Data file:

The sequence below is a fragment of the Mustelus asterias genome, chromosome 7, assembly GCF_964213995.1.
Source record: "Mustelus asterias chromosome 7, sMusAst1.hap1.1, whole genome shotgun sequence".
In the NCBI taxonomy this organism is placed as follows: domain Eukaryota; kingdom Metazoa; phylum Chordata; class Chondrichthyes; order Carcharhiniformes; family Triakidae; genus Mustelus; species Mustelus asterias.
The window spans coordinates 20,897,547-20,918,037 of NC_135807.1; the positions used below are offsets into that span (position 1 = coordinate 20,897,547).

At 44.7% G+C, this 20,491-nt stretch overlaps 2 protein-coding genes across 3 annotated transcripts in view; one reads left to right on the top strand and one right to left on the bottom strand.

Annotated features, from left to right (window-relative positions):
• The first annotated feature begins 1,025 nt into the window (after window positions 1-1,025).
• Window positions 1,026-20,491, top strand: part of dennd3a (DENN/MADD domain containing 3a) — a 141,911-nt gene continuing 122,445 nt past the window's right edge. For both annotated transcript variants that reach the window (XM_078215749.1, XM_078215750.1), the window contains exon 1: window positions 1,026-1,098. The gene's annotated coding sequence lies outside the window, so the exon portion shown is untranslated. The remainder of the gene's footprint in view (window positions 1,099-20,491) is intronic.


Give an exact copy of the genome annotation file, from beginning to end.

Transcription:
The sequence below is a fragment of the Mustelus asterias genome, chromosome 7, assembly GCF_964213995.1.
Source record: "Mustelus asterias chromosome 7, sMusAst1.hap1.1, whole genome shotgun sequence".
In the NCBI taxonomy this organism is placed as follows: domain Eukaryota; kingdom Metazoa; phylum Chordata; class Chondrichthyes; order Carcharhiniformes; family Triakidae; genus Mustelus; species Mustelus asterias.
The window spans coordinates 20,897,547-20,918,037 of NC_135807.1; the positions used below are offsets into that span (position 1 = coordinate 20,897,547).

At 44.7% G+C, this 20,491-nt stretch overlaps 2 protein-coding genes across 3 annotated transcripts in view; one reads left to right on the top strand and one right to left on the bottom strand.

Annotated features, from left to right (window-relative positions):
• The first annotated feature begins 1,025 nt into the window (after window positions 1-1,025).
• Window positions 1,026-20,491, top strand: part of dennd3a (DENN/MADD domain containing 3a) — a 141,911-nt gene continuing 122,445 nt past the window's right edge. For both annotated transcript variants that reach the window (XM_078215749.1, XM_078215750.1), the window contains exon 1: window positions 1,026-1,098. The gene's annotated coding sequence lies outside the window, so the exon portion shown is untranslated. The remainder of the gene's footprint in view (window positions 1,099-20,491) is intronic.